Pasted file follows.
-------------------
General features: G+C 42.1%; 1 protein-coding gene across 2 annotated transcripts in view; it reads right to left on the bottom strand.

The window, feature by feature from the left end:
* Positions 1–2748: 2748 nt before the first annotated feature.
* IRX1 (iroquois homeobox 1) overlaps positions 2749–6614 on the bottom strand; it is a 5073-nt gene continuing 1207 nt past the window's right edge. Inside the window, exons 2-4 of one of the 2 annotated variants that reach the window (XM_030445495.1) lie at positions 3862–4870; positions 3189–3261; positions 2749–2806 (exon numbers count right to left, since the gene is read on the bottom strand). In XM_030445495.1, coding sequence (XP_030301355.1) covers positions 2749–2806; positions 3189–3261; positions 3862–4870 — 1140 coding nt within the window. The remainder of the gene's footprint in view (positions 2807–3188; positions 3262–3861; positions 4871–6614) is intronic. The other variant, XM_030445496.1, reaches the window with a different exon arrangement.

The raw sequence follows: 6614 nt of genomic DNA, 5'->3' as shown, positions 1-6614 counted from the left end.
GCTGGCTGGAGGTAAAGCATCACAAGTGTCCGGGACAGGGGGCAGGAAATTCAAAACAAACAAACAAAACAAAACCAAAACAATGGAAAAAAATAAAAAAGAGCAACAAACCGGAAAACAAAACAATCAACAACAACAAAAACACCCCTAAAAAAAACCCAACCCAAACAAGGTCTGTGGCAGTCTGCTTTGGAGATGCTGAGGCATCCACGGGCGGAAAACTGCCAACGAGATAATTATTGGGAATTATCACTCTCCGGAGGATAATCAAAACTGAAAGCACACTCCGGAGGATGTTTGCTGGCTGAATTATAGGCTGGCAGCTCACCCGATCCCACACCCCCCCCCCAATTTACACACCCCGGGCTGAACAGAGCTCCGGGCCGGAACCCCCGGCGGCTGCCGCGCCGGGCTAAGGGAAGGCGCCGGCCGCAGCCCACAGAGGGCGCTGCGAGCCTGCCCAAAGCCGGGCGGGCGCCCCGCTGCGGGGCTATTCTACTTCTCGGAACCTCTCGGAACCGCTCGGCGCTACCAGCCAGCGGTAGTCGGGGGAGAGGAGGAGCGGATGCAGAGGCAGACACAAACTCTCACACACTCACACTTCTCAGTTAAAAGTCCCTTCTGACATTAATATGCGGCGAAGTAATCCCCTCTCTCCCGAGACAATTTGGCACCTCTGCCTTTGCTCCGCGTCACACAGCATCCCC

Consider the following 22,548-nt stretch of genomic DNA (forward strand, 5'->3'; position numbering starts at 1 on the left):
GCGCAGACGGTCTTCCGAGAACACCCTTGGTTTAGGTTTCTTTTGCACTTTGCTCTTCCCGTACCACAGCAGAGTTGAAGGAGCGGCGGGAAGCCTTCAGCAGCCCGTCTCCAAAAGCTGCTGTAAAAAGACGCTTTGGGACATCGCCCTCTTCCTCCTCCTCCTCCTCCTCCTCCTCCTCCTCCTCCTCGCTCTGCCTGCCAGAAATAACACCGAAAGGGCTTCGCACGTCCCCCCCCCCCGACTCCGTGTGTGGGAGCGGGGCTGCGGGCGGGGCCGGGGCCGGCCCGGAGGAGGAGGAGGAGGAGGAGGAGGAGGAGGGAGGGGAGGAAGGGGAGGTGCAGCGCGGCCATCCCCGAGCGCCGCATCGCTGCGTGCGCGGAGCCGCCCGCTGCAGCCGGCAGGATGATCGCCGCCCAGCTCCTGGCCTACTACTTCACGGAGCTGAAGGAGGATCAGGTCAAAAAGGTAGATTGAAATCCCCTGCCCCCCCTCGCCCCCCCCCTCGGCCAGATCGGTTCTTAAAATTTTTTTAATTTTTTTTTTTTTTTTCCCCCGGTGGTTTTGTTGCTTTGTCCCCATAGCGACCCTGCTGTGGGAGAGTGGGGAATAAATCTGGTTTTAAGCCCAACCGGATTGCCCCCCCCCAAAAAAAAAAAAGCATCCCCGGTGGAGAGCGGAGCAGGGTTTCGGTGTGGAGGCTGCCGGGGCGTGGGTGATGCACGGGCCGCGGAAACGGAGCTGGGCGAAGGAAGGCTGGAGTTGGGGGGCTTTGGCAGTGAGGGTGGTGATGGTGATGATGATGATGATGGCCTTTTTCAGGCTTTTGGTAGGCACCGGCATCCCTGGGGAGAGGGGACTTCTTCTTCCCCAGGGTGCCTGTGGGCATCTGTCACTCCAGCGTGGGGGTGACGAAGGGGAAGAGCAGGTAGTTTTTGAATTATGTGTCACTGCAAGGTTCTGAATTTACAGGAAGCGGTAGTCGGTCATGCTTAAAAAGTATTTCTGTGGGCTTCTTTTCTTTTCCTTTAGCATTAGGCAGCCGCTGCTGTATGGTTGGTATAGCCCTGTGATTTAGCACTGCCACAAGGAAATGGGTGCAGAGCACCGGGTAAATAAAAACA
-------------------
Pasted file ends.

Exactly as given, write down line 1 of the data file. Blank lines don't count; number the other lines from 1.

General features: G+C 42.1%; 1 protein-coding gene across 2 annotated transcripts in view; it reads right to left on the bottom strand.